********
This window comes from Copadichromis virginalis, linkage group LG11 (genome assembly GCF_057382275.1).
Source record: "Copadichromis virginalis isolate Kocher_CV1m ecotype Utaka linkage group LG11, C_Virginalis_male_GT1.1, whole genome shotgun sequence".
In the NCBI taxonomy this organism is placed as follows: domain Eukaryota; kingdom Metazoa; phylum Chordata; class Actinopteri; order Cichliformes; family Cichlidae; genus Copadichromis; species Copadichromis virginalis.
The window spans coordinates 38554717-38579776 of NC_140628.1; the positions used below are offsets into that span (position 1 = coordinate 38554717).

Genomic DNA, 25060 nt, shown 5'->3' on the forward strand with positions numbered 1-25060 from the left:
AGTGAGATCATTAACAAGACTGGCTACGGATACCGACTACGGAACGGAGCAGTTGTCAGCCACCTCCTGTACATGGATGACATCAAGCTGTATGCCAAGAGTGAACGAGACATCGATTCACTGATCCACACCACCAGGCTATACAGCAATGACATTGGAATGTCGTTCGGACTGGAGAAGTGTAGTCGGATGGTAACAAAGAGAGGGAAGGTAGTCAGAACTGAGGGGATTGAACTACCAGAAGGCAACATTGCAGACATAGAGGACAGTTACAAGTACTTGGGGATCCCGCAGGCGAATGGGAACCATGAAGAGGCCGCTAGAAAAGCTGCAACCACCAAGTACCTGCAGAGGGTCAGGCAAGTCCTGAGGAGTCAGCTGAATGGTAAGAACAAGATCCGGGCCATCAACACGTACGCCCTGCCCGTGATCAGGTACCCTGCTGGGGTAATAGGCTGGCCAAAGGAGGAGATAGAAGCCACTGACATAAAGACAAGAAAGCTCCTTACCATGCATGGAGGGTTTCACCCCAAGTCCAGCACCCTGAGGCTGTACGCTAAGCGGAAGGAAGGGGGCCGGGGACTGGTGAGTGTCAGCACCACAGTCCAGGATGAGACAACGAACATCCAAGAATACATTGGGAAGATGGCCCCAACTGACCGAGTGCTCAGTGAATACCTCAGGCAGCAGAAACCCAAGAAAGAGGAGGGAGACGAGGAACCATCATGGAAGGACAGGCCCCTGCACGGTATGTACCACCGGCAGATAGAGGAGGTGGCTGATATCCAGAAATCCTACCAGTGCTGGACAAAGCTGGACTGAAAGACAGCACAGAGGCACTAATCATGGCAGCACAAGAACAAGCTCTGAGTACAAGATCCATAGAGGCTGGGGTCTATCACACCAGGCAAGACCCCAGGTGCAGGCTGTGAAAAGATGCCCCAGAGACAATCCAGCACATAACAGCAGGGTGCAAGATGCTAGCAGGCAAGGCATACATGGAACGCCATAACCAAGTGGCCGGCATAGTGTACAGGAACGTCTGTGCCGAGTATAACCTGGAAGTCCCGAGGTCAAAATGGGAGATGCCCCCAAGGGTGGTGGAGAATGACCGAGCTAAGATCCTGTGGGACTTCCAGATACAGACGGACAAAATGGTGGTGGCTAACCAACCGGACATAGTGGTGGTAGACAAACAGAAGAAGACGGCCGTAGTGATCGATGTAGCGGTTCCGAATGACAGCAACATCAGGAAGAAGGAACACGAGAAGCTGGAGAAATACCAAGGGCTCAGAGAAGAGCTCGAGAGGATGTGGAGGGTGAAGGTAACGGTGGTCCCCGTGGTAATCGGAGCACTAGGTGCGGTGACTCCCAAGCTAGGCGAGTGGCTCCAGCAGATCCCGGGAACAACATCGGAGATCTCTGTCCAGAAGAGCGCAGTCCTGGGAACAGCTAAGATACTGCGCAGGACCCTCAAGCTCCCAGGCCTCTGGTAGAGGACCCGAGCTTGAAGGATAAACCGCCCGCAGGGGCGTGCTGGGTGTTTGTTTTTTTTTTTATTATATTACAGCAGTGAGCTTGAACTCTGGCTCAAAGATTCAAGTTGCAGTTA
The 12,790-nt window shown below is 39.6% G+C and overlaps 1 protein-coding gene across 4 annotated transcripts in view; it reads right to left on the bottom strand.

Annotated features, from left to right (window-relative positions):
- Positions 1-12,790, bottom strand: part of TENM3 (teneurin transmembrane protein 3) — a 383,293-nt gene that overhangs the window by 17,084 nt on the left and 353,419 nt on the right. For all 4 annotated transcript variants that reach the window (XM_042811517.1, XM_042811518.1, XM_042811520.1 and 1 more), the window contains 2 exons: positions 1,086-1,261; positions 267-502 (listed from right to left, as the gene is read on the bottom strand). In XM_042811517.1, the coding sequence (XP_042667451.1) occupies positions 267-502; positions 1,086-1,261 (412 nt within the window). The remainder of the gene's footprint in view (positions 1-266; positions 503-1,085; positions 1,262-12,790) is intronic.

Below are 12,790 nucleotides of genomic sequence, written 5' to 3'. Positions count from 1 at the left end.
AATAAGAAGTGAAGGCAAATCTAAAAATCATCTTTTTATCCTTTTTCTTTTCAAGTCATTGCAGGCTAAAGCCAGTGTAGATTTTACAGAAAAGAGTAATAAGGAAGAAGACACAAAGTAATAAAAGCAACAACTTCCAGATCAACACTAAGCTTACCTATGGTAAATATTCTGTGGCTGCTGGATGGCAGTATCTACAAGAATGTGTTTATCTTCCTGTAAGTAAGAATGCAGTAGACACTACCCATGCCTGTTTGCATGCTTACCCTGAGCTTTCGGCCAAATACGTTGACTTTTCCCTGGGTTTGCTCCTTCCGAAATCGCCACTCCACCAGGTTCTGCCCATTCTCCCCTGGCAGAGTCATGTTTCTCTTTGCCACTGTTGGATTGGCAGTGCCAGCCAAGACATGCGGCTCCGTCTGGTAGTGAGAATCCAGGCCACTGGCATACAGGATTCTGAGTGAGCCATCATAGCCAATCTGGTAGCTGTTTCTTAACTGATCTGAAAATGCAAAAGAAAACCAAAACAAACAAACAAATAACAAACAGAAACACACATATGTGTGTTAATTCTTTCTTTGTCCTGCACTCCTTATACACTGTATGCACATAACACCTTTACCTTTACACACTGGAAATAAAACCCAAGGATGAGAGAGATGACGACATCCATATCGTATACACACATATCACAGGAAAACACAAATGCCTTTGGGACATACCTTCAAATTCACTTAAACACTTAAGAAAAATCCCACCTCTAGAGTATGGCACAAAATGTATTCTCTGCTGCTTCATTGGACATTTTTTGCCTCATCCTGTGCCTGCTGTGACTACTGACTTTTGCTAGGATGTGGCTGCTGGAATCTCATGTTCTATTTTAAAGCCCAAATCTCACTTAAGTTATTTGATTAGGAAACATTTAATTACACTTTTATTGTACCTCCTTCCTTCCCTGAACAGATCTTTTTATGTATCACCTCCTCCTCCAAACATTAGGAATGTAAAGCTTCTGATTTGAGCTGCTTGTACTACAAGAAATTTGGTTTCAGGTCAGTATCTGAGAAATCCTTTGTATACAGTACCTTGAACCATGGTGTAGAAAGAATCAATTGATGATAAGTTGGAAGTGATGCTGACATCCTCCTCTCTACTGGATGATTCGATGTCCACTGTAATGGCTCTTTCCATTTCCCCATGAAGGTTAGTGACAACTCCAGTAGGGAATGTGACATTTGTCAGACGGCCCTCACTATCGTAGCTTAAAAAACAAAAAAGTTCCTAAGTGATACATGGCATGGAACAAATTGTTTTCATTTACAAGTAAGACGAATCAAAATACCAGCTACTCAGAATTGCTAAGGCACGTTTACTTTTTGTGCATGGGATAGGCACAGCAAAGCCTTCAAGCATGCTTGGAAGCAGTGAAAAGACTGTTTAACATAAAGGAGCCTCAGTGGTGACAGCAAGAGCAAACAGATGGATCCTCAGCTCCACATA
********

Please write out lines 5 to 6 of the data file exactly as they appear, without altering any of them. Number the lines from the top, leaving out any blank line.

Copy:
Genomic DNA, 25060 nt, shown 5'->3' on the forward strand with positions numbered 1-25060 from the left:
AGTGAGATCATTAACAAGACTGGCTACGGATACCGACTACGGAACGGAGCAGTTGTCAGCCACCTCCTGTACATGGATGACATCAAGCTGTATGCCAAGAGTGAACGAGACATCGATTCACTGATCCACACCACCAGGCTATACAGCAATGACATTGGAATGTCGTTCGGACTGGAGAAGTGTAGTCGGATGGTAACAAAGAGAGGGAAGGTAGTCAGAACTGAGGGGATTGAACTACCAGAAGGCAACATTGCAGACATAGAGGACAGTTACAAGTACTTGGGGATCCCGCAGGCGAATGGGAACCATGAAGAGGCCGCTAGAAAAGCTGCAACCACCAAGTACCTGCAGAGGGTCAGGCAAGTCCTGAGGAGTCAGCTGAATGGTAAGAACAAGATCCGGGCCATCAACACGTACGCCCTGCCCGTGATCAGGTACCCTGCTGGGGTAATAGGCTGGCCAAAGGAGGAGATAGAAGCCACTGACATAAAGACAAGAAAGCTCCTTACCATGCATGGAGGGTTTCACCCCAAGTCCAGCACCCTGAGGCTGTACGCTAAGCGGAAGGAAGGGGGCCGGGGACTGGTGAGTGTCAGCACCACAGTCCAGGATGAGACAACGAACATCCAAGAATACATTGGGAAGATGGCCCCAACTGACCGAGTGCTCAGTGAATACCTCAGGCAGCAGAAACCCAAGAAAGAGGAGGGAGACGAGGAACCATCATGGAAGGACAGGCCCCTGCACGGTATGTACCACCGGCAGATAGAGGAGGTGGCTGATATCCAGAAATCCTACCAGTGCTGGACAAAGCTGGACTGAAAGACAGCACAGAGGCACTAATCATGGCAGCACAAGAACAAGCTCTGAGTACAAGATCCATAGAGGCTGGGGTCTATCACACCAGGCAAGACCCCAGGTGCAGGCTGTGAAAAGATGCCCCAGAGACAATCCAGCACATAACAGCAGGGTGCAAGATGCTAGCAGGCAAGGCATACATGGAACGCCATAACCAAGTGGCCGGCATAGTGTACAGGAACGTCTGTGCCGAGTATAACCTGGAAGTCCCGAGGTCAAAATGGGAGATGCCCCCAAGGGTGGTGGAGAATGACCGAGCTAAGATCCTGTGGGACTTCCAGATACAGACGGACAAAATGGTGGTGGCTAACCAACCGGACATAGTGGTGGTAGACAAACAGAAGAAGACGGCCGTAGTGATCGATGTAGCGGTTCCGAATGACAGCAACATCAGGAAGAAGGAACACGAGAAGCTGGAGAAATACCAAGGGCTCAGAGAAGAGCTCGAGAGGATGTGGAGGGTGAAGGTAACGGTGGTCCCCGTGGTAATCGGAGCACTAGGTGCGGTGACTCCCAAGCTAGGCGAGTGGCTCCAGCAGATCCCGGGAACAACATCGGAGATCTCTGTCCAGAAGAGCGCAGTCCTGGGAACAGCTAAGATACTGCGCAGGACCCTCAAGCTCCCAGGCCTCTGGTAGAGGACCCGAGCTTGAAGGATAAACCGCCCGCAGGGGCGTGCTGGGTGTTTGTTTTTTTTTTTATTATATTACAGCAGTGAGCTTGAACTCTGGCTCAAAGATTCAAGTTGCAGTTA